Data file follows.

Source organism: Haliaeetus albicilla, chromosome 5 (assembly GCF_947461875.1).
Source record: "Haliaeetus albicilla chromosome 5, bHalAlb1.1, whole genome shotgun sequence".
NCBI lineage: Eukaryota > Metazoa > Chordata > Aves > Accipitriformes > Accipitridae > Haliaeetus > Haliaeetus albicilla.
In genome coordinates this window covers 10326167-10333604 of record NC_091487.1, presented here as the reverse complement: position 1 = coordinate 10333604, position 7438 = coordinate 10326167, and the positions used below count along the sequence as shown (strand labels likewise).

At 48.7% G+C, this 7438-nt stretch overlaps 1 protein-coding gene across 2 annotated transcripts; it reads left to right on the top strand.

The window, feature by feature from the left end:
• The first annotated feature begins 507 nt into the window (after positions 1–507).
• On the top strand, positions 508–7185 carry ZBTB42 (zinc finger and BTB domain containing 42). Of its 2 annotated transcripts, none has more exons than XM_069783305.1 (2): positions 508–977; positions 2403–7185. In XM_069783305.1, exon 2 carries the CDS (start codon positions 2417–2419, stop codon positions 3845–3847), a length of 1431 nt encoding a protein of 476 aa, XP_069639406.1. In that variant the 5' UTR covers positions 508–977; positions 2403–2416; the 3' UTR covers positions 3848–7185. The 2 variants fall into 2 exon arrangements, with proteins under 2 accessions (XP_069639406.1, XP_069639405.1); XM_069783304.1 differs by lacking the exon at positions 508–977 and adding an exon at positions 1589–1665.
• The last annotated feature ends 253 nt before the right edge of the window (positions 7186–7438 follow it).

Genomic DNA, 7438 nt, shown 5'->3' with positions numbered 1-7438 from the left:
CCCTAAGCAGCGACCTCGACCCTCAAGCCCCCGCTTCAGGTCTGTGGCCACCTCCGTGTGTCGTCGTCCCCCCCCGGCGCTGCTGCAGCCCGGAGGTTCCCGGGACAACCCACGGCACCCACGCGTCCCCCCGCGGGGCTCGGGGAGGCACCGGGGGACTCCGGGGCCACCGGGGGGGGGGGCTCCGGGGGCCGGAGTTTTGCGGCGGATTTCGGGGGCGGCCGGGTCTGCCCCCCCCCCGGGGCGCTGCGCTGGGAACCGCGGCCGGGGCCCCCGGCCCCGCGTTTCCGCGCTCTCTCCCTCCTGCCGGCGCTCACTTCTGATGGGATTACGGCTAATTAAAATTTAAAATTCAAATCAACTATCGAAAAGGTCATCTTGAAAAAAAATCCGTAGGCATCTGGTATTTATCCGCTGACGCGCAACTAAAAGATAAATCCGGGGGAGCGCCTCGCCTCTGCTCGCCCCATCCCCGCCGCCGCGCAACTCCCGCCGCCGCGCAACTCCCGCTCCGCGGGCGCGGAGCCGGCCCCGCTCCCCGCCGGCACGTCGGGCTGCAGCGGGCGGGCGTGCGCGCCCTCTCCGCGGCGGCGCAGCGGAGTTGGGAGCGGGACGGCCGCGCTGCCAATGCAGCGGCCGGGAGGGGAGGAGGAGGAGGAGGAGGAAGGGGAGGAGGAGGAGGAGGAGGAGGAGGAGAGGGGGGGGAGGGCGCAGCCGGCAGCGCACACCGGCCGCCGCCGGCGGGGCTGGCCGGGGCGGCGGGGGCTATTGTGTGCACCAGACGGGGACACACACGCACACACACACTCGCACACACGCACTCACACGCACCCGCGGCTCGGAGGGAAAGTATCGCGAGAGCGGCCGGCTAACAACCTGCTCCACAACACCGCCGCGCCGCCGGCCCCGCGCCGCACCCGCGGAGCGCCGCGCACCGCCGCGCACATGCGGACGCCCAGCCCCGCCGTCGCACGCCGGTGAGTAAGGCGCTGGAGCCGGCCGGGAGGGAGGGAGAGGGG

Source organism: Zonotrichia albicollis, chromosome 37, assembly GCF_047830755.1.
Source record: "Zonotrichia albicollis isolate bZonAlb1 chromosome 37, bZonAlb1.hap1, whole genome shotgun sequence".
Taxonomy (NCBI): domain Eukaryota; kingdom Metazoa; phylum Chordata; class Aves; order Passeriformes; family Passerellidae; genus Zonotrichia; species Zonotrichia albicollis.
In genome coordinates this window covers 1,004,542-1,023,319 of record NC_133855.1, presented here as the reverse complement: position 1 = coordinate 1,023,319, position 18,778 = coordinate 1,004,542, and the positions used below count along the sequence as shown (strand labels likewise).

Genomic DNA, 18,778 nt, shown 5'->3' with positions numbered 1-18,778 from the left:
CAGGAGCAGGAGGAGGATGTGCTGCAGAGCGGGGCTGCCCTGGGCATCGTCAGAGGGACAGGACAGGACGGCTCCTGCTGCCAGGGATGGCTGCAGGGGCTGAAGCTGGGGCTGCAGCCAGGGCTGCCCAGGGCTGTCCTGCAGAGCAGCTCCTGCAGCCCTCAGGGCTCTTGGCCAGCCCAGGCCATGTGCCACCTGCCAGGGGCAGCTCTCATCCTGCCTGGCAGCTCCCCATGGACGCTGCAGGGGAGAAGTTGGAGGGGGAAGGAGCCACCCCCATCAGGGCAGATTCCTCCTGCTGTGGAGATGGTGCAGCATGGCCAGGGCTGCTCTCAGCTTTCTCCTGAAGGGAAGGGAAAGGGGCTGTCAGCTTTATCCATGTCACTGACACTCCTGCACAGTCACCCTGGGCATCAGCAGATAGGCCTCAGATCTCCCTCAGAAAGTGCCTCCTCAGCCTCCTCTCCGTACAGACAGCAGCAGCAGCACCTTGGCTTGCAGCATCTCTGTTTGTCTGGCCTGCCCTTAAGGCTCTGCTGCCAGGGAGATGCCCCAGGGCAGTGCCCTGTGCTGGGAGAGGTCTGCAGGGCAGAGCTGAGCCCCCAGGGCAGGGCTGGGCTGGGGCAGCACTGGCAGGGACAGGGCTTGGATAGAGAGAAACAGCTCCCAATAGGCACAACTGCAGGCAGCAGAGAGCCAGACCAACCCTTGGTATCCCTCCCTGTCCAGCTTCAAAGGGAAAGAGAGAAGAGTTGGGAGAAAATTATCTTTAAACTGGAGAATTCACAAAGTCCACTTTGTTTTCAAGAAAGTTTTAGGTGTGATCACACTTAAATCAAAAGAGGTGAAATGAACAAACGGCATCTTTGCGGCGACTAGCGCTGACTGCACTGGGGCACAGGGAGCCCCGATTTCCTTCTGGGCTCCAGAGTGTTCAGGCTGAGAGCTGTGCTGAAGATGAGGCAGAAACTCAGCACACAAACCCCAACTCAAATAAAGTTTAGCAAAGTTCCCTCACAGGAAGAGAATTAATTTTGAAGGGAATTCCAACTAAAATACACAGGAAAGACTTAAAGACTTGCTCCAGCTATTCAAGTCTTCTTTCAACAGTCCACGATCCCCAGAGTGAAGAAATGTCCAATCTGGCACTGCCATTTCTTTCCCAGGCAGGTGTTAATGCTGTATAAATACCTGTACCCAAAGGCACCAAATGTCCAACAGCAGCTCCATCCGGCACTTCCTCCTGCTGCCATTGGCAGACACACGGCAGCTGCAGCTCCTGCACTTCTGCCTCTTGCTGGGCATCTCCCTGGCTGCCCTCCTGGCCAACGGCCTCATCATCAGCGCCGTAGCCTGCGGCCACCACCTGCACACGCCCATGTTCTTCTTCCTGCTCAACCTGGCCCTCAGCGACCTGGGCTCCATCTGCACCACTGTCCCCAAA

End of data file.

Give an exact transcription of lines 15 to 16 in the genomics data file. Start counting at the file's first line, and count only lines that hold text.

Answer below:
In genome coordinates this window covers 1,004,542-1,023,319 of record NC_133855.1, presented here as the reverse complement: position 1 = coordinate 1,023,319, position 18,778 = coordinate 1,004,542, and the positions used below count along the sequence as shown (strand labels likewise).

Genomic DNA, 18,778 nt, shown 5'->3' with positions numbered 1-18,778 from the left: